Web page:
Violence against women and girls


Quarantine measures to limit the spread of Covid-19 are already exacerbating the risks of intimate partner violence and other forms of GBV, as households are placed under increased stress by health and economic burdens[8].

These trends are likely to increase around the world. Evidence shows that all forms of violence against girls and young women faced outside of emergencies are multiplied in humanitarian contexts. In parts of Sierra Leone, for example, the teenage pregnancy rate increased 65% during the Ebola epidemic[9].

Disruption of social and protective networks (hotlines, shelters and protection services) and decreased access to services, through movement restrictions and service provision all exacerbate the risk of violence against girls and women[10].




Child protection and social welfare

Quarantine or confinement measures may mean that children, especially those displaced by conflict or disasters are at increased risk of suffering neglect, abandonment, violence and exploitation.


Secondary impacts of the outbreak, such as loss of jobs and disruption to education, may also cause an increase in sexual violence, exploitation, trafficking and child labour as girls and women struggle to support their families.


Economic stress is also highly likely to increase negative coping strategies, including child labour and child, early and forced marriage, and recruitment by armed forces and armed groups, increasing risks of sexual exploitation and adolescent pregnancy[11].

During the Ebola outbreak in Sierra Leone research showed that 80% of children asked in focus groups said that they had seen more girls of a young age getting married. In that outbreak children reported a direct correlation between school closure and increases of child labour and exploitation, exposure to violence in the home and community, and teenage pregnancy.[12]

An estimated 16,600 or more children lost one or both parents to Ebola[13]. The research found that in most instances relatives, friends or neighbours took on the responsibility of caring for orphans despite the ongoing fear and stigma that continued to surround the disease. Our research indicated that while most orphans are cared for by the community in some way, it was suggested that the quality of care is sometimes low. Over 20% of the adult focus groups in Liberia and Sierra Leone said that orphans were either not properly supervised, or not properly fed[14].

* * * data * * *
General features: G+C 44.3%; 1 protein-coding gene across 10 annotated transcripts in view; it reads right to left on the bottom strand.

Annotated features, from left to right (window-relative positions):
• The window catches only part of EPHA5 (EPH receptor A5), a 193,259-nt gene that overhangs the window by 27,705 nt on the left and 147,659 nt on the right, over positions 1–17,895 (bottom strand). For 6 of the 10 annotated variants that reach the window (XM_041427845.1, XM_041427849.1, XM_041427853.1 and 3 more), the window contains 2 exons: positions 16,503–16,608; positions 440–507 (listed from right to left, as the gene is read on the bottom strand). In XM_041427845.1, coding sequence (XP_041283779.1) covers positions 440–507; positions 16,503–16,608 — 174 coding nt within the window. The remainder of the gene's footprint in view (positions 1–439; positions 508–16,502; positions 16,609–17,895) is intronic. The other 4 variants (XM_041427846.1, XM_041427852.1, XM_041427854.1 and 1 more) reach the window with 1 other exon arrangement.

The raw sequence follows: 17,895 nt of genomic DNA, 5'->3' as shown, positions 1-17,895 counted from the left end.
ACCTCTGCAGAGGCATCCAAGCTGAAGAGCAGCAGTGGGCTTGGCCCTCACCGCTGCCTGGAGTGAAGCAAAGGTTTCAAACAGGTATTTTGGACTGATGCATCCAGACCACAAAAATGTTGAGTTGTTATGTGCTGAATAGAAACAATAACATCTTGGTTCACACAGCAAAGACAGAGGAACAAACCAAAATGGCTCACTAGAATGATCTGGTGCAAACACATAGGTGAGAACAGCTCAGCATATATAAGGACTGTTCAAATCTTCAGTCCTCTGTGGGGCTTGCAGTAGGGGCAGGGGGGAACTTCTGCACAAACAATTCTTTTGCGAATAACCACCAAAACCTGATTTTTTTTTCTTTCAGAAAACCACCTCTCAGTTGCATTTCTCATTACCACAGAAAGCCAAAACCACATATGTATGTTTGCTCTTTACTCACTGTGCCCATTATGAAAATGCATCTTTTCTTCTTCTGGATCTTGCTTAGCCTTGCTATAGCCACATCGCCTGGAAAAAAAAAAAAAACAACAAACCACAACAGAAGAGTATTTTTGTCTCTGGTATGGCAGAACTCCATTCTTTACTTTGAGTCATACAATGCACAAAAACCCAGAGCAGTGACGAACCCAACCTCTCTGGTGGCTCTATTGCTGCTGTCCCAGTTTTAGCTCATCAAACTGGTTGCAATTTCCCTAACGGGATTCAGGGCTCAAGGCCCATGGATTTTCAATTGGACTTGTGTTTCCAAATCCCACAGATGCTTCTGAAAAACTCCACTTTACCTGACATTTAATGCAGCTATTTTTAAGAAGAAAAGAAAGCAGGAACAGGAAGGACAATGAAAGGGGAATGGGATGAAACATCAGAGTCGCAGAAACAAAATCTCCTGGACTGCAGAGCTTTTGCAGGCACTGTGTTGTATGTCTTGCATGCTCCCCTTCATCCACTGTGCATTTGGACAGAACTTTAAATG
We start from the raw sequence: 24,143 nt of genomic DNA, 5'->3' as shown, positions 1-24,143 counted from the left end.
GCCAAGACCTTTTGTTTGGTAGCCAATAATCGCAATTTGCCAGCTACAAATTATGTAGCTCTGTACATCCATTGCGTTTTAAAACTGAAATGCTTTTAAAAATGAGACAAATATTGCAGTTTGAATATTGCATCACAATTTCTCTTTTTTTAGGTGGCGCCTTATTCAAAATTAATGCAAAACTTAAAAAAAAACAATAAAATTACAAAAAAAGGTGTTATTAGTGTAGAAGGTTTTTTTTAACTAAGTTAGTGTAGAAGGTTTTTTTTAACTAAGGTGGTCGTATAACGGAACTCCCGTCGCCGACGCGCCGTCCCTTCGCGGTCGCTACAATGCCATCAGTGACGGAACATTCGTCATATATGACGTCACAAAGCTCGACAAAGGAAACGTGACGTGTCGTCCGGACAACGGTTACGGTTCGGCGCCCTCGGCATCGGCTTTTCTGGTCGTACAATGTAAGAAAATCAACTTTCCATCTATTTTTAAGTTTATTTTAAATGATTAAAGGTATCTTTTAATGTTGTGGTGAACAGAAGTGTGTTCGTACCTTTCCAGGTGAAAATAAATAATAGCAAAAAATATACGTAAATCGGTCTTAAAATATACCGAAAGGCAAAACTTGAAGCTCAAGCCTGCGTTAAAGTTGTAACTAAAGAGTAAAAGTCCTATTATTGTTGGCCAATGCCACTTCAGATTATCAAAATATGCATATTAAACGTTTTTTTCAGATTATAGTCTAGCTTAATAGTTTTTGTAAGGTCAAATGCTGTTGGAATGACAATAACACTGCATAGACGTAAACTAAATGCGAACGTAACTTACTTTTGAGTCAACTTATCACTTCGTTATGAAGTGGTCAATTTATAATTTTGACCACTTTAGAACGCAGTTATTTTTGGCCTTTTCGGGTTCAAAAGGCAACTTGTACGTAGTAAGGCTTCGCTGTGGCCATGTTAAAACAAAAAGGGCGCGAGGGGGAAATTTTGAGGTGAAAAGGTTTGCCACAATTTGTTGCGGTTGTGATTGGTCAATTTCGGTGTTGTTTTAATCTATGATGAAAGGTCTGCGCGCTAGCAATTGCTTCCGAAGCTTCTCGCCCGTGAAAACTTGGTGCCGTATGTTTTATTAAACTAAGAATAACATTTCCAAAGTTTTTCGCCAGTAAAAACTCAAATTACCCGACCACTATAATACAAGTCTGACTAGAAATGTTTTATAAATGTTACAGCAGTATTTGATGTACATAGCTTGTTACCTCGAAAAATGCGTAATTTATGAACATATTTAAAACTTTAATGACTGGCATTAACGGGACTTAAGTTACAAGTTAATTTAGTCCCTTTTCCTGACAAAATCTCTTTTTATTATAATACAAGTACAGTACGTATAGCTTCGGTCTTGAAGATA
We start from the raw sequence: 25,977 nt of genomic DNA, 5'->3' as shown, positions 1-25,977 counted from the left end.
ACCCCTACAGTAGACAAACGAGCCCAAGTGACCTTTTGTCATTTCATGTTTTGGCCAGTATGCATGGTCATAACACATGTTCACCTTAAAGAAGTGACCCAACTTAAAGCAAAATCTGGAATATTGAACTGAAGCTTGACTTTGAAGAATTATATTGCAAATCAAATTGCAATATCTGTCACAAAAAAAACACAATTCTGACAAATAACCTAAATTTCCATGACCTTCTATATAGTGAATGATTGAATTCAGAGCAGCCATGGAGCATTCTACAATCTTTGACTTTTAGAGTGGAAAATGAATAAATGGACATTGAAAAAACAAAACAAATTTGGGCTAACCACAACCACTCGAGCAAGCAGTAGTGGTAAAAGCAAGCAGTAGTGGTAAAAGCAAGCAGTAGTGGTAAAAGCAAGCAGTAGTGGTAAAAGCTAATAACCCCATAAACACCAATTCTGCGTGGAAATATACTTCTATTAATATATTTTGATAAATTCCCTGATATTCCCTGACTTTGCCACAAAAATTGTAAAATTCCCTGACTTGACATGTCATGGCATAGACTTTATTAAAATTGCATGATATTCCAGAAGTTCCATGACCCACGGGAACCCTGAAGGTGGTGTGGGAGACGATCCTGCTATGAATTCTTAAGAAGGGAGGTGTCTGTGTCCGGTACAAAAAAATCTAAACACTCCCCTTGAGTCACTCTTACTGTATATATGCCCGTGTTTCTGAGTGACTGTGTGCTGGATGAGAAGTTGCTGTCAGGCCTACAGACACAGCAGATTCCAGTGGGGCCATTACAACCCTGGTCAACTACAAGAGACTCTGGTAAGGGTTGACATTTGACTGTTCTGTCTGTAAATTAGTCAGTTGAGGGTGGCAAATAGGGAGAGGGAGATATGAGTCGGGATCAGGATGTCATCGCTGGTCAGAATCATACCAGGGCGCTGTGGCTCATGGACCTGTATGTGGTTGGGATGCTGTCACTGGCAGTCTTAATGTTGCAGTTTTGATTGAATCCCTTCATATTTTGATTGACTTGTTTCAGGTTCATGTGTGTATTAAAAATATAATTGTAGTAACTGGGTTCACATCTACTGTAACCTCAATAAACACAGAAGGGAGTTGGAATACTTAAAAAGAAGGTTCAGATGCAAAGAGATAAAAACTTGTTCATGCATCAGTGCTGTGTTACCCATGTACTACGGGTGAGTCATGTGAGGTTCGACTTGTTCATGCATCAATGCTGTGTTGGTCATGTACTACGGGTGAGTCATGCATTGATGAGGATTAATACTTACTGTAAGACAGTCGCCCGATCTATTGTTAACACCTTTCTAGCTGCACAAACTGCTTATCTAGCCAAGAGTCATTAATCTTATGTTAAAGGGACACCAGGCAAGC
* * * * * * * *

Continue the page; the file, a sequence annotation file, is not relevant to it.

Economic stress during the Ebola crisis as well as other factors such as restriction of movement led to a sharp increase in the price of many staple foods, and households sometimes found that they could not buy food at any price. Children described in detail a reduction in the number of cups of rice their family were eating per day and how they were no longer eating meat, fruits or other quality foods. Almost all those interviewed in Plan International research described an increase in child undernourishment in the community as a result of Ebola[15].





Fragile and conflict-affected settings

In humanitarian contexts, a health epidemic is likely to mean the further erosion of already weak protection structures and education access, even greater stress on livelihoods, and heightened levels of anxiety, fear and worry. As crises exacerbate age, gender and other inequalities, girls, especially those from marginalised communities and with disabilities, may be particularly hard hit.

Crisis-affected populations, particularly refugees, asylum seekers and people on the move, risk being excluded from national Covid-19 preparedness and response plans. Refugees are frequently stigmatised, lack access to health services and information and are excluded from decision-making forums.

Girls within crisis-affected populations face additional discrimination and barriers to participation and access to services. As a result, their needs are likely to be overlooked in Covid-19 responses by national and local authorities. Refugees and asylum seekers also risk having their rights disproportionately violated by measures to control the outbreak, including their right to seek asylum.

Even before the Covid-19 pandemic, humanitarian needs outstripped available funding, particularly in neglected and forgotten crises. Preparing for and responding to the spread of Covid-19 will stretch, and in some cases redirect, these resources from key areas such as child protection and GBV services, education and SRHR. Funding for existing programming must, at a minimum, be preserved.

As key donor countries face economic shocks resulting from the Covid-19 pandemic, there is a risk that humanitarian resources will shrink further, just as needs escalate. The most vulnerable, particularly girls and young women, will be hit the hardest by increasing funding gaps


  1. The UK’s response, bilaterally and with the international community, to the spread of coronavirus to developing countries; the impact of the outbreak on DFID’s operations (staff absences or reassignments, the impact of travel restrictions and other risk mitigation measures); the impact of the outbreak on UK aid funding in the longer term.